Weir in 2002 on what it was like when they started playing together in the '60s

    "With the Pranksters, and with the Acid Test, we learned so much about sort of living in each others' heads, hearts, and bodies, and sharing music. Our concept of what constitutes music expanded greatly at that time. It comes from the disorientation that you have when you take LSD. You start piecing the world back together, and your realize, well I'm here to make music, whatever that is. (long pause) You know, it's hard for me to explain. Let me start over," he says, taking off the microphone and declaring the interview over.

    Kreutzmann and Hart, aka the Rhythm Devils, look back at the doubters early on

    "When I first got into this, I never thought about making money, that was the farthest thing from my mind," Kreutzmann said in 2003. "The only thing I cared about was having my drums close by and having people to play with when I was a teenager."
    "And chicks," Hart interjected.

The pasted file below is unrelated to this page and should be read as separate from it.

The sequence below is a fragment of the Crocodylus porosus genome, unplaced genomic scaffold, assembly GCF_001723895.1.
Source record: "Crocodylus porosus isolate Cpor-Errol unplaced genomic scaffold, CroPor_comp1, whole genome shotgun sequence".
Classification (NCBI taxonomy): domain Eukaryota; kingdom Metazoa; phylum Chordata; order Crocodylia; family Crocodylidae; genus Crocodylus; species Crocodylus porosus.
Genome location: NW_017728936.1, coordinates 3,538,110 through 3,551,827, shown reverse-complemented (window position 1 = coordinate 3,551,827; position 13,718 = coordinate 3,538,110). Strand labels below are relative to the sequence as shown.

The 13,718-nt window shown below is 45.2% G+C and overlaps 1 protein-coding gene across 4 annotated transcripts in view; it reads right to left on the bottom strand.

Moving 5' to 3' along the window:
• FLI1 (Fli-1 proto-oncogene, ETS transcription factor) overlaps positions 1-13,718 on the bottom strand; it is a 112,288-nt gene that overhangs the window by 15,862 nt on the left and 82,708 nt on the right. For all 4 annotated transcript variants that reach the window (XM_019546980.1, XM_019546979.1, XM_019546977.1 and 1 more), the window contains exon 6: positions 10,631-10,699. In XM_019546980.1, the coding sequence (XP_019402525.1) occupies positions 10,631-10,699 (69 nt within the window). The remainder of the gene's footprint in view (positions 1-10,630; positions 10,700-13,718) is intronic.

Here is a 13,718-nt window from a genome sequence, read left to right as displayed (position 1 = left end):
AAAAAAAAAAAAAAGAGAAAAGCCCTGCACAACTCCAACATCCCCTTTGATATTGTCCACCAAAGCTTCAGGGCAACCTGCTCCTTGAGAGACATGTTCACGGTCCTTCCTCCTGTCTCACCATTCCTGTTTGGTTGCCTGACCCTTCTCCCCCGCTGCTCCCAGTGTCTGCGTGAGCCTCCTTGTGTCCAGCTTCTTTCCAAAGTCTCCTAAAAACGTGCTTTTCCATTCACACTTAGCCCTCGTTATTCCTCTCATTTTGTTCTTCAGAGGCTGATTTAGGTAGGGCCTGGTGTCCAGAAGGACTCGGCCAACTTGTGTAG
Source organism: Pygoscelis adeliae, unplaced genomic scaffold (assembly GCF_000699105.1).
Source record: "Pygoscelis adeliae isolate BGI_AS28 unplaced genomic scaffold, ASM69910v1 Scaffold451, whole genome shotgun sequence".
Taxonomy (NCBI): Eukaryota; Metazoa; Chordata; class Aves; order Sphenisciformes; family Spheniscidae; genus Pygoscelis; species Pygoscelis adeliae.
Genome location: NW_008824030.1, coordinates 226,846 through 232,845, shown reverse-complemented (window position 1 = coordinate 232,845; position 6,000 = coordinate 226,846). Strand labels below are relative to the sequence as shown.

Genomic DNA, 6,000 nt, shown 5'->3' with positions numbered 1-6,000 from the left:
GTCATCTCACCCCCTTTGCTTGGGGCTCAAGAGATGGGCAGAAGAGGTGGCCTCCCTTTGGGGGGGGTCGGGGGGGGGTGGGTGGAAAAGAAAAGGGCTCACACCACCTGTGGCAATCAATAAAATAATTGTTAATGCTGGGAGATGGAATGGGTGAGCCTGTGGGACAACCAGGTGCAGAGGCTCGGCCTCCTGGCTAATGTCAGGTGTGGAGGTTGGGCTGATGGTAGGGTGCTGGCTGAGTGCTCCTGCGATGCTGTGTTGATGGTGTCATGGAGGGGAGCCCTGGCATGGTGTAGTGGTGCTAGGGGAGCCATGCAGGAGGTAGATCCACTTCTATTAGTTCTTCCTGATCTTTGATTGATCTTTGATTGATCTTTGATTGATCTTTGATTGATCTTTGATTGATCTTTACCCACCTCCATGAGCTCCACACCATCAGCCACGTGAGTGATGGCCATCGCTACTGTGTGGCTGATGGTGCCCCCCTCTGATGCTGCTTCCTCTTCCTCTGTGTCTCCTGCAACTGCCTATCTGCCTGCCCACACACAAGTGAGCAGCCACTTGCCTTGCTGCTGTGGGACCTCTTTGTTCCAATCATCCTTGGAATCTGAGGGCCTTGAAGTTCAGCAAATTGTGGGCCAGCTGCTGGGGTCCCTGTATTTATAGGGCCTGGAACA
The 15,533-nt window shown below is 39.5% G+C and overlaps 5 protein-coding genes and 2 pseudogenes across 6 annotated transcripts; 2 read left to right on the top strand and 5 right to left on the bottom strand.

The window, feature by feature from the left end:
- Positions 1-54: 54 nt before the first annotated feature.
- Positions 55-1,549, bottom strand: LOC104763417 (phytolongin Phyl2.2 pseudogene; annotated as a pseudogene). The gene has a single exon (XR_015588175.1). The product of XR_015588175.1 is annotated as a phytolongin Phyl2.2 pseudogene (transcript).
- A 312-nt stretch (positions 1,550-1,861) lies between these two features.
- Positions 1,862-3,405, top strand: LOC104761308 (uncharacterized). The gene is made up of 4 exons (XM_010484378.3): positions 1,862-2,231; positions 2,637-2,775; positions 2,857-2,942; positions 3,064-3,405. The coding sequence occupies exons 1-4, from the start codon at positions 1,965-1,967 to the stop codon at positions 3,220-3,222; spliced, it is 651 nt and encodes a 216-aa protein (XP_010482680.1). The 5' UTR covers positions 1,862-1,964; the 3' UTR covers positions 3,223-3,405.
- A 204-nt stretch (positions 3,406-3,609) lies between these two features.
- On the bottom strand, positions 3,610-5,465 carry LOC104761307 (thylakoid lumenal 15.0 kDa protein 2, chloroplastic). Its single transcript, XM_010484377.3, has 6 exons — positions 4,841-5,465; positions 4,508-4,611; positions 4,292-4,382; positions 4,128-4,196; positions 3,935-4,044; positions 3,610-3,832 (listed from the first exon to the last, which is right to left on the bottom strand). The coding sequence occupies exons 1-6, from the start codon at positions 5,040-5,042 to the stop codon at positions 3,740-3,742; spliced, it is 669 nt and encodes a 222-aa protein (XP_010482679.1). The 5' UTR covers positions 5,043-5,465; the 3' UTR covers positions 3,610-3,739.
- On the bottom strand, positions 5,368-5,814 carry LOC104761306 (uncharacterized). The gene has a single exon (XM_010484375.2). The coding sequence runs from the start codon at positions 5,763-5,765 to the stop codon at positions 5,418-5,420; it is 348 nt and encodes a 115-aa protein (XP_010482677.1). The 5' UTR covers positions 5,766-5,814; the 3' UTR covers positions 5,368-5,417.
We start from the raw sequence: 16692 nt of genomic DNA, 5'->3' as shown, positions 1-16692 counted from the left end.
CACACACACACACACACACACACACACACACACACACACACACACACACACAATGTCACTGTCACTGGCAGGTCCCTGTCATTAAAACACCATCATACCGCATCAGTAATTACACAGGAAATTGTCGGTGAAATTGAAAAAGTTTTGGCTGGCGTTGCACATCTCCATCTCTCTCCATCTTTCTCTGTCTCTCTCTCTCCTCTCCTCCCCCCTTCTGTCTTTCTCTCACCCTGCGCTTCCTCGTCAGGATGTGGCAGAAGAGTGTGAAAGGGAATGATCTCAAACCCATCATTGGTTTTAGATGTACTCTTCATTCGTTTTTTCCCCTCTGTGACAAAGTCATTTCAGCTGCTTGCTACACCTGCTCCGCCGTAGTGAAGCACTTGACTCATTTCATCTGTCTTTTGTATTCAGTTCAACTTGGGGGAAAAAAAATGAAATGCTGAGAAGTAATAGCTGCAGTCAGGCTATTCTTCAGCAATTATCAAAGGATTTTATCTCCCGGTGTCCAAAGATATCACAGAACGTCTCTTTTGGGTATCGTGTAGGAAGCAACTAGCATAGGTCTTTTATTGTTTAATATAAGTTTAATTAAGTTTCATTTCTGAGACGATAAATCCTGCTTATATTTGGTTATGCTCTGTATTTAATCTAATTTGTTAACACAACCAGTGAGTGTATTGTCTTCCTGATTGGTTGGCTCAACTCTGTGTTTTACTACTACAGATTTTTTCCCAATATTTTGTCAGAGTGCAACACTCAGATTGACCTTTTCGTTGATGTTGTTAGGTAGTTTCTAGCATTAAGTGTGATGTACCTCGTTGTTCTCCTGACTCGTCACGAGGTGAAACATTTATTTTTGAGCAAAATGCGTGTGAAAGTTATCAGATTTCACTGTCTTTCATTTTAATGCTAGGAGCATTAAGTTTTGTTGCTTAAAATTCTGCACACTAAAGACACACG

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    "Yeah, sometimes chicks, yeah," Kreutzmann continued. "My dad picked me up from my first rehearsal, my eyes were wide and he said, 'Bill, what's going on, you look so happy?' I just played music! He looked down at me in a very serious father voice and he said, 'You will never earn money at this.'"
    Said Hart: "Bill Graham (a famous promoter), one time he was standing next to me and he said, 'Are you going to be doing this when you are 27?' He said, 'This band won't do anything. It's got no hooks. You can't even whistle these tunes!"

    The new generation of Deadheads since Garcia died

    "It's the same crowd, they are the same people," Weir said in 2002. "It may be a new generation basically, but it's the same person, the same kind of person. They like a little adventure in their lives, and they want to hear adventure in their music. And we are more than happy to provide that for them. And then they provide us a lot of energy to work off. "
    "I like to say that it's the community that really generates this music, and we are just there on the receiving end to tap into the pipeline and feed it back to them, maybe at a higher level," Lesh said the same year. "So we get it from them, and we give it back to them. "